After a month on the job, new justice reporter Jim Headley will be taking a couple of days off to attend the North American Jaw Harpist Festival in Cottage Grove, Oregon.
He won’t be covering the two-day event. He will be performing in it.
Jim has played the jaw harp for 45 years. That’s almost as long as he has worked in the newspaper business as a reporter, editor and even a publisher.
“I play mostly bluegrass but sometimes delve into blues, rock and alternative music,” he said.
Jim is a member of the North American Jaw Harpists, the Desert Bluegrass Association and the Old Time Fiddlers Association of Southern Arizona. According to Wikipedia, a jaw harp is a lamellophone instrument, consisting of a flexible metal or bamboo tongue or reed attached to a frame.
The jaw harp is one of those instruments that everyone recognizes when they hear it but have no idea what it is called. Turns out it is called a lot of things, such as Jew’s harp, mouth harp, Ozark harp, juice harp or murchunga.
Aside from being a musician, Jim is an art/landscape photographer, a photographic historian and camera collector. He has worked with movie production companies placing cameras “in a historically correct manner” and written instruction manuals.
“I also have more than 500 cameras in my personal collection but I used to have more,” he said. “I am a photo geek!”
The Nebraska native is also a big University of Nebraska football fan.
But we didn’t hire him for all that. We hired him for the long track record he has in writing in-depth stories about crime and events that shows a knack for following trends and connecting the dots. He is a journalism detective.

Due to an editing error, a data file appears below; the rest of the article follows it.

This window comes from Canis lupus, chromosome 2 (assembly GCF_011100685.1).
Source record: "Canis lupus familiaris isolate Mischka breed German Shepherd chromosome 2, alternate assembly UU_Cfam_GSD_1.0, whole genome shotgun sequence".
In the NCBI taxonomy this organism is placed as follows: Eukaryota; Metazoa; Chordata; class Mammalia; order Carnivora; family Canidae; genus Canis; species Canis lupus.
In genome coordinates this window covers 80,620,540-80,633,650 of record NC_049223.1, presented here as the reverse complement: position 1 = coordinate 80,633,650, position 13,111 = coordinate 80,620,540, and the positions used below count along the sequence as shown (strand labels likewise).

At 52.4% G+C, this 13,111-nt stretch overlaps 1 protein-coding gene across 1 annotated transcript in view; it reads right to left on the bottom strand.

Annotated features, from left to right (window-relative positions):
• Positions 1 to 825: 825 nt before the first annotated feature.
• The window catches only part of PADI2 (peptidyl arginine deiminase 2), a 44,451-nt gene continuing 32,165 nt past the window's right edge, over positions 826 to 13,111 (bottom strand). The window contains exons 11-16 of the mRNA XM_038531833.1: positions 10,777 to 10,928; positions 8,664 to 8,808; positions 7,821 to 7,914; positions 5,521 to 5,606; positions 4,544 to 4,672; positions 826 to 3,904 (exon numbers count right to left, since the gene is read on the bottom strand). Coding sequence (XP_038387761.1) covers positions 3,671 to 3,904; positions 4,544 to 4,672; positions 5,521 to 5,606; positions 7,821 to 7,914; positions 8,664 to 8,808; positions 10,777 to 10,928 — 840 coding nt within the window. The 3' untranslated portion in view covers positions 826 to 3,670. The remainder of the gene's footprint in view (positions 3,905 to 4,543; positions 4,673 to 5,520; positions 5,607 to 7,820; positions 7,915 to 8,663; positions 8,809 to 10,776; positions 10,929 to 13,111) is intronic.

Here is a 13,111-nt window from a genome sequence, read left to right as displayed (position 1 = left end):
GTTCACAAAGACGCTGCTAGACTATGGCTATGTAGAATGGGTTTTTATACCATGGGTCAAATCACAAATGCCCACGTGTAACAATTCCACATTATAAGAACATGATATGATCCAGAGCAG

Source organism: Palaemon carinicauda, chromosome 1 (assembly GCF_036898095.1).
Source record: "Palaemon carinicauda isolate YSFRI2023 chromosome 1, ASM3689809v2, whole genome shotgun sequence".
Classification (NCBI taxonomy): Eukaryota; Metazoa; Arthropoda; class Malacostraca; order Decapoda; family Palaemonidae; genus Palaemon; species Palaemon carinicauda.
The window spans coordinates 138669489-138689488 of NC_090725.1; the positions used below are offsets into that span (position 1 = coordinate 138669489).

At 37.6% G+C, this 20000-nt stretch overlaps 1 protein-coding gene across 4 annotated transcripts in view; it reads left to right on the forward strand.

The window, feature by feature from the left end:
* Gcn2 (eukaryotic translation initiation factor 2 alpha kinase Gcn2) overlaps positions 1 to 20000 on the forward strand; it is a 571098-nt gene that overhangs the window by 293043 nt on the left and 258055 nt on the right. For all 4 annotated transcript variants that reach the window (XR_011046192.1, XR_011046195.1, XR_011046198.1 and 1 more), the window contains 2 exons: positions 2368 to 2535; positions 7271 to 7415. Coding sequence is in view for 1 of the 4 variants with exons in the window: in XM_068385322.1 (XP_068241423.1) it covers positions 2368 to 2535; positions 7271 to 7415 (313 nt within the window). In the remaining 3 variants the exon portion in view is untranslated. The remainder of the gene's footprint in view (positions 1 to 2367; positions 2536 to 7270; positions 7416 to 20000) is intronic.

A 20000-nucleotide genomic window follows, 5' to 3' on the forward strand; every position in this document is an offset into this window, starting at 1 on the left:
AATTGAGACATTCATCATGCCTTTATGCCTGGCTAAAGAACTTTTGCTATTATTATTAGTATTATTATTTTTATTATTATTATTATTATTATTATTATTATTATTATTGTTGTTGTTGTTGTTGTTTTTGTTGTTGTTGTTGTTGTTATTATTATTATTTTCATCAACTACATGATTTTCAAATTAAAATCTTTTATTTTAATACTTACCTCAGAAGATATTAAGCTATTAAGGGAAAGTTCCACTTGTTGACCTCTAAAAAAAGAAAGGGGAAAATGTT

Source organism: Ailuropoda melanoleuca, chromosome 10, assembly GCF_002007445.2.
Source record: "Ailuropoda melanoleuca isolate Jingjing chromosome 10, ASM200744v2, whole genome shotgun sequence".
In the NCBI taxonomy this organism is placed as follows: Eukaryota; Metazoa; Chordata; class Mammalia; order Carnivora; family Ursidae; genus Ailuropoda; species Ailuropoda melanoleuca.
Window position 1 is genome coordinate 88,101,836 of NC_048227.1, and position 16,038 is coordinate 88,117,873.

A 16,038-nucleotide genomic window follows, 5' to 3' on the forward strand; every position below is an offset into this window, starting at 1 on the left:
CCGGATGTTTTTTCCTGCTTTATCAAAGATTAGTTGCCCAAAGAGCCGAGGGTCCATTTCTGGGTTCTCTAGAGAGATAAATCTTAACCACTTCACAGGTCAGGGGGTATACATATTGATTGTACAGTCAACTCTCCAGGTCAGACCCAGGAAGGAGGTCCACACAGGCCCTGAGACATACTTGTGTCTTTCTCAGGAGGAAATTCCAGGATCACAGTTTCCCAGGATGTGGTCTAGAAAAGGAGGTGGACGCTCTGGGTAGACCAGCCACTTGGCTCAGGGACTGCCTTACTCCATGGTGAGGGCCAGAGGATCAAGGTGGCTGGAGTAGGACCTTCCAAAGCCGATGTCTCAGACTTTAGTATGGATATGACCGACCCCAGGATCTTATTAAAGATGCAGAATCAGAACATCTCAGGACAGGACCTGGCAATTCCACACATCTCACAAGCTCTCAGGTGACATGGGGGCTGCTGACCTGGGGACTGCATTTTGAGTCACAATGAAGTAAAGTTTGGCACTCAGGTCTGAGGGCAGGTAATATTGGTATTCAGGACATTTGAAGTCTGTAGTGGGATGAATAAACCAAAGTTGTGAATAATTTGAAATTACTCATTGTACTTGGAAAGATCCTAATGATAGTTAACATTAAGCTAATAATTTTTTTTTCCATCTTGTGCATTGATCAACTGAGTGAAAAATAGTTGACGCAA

“Deep down inside I am the happiest when I write about crime or history. I’ve always been one of the best at boiling down a crime scene into a story,” he said. “I have also been working on a book about a photojournalist in the American Indian Wars in Wyoming.”
Since journalism is the first form of documenting history, Jim has experience as a journalism historian. He worked as an editor for the Casper Star-Tribune when it broke the story about Matthew Shepard, the gay man who was beaten and tortured to death in Wyoming. The 1998 story received worldwide attention and was a watershed moment in changing many attitudes about homosexuals.
Jim began his career as a photographer and then transitioned to reporting, starting out in sports, but gravitating to other news coverage, especially covering crime and the courts.
“My mentor in journalism is this old guy named Kirk Knox,” Jim said. “He was the most obnoxious crime reporter on the planet, but he taught me everything about covering crime.”
Jim’s love of history comes from his family legacy. Both his grandparents were Nebraska pioneers in the 1800s.
“My parents endured the Great Depression in the Dust Bowl of Nebraska. My father was an officer under General Patton in World War II. I look to my ancestors for strength and inspiration.”
Jim ended up in Arizona last year when he was laid off as publisher of an economically distressed weekly newspaper. The award-winning journalist migrated to Arizona when he couldn’t find a job in his home state.
But he has no regrets.
“I looked at Arizona as a place that possessed opportunity and a fresh start after 30 years working for newspapers in Nebraska and Wyoming,” he said. “My choice was solid and I have fallen in love with Arizona over the year I’ve been here. God, I love the desert and I go out photographing it whenever I get the chance.”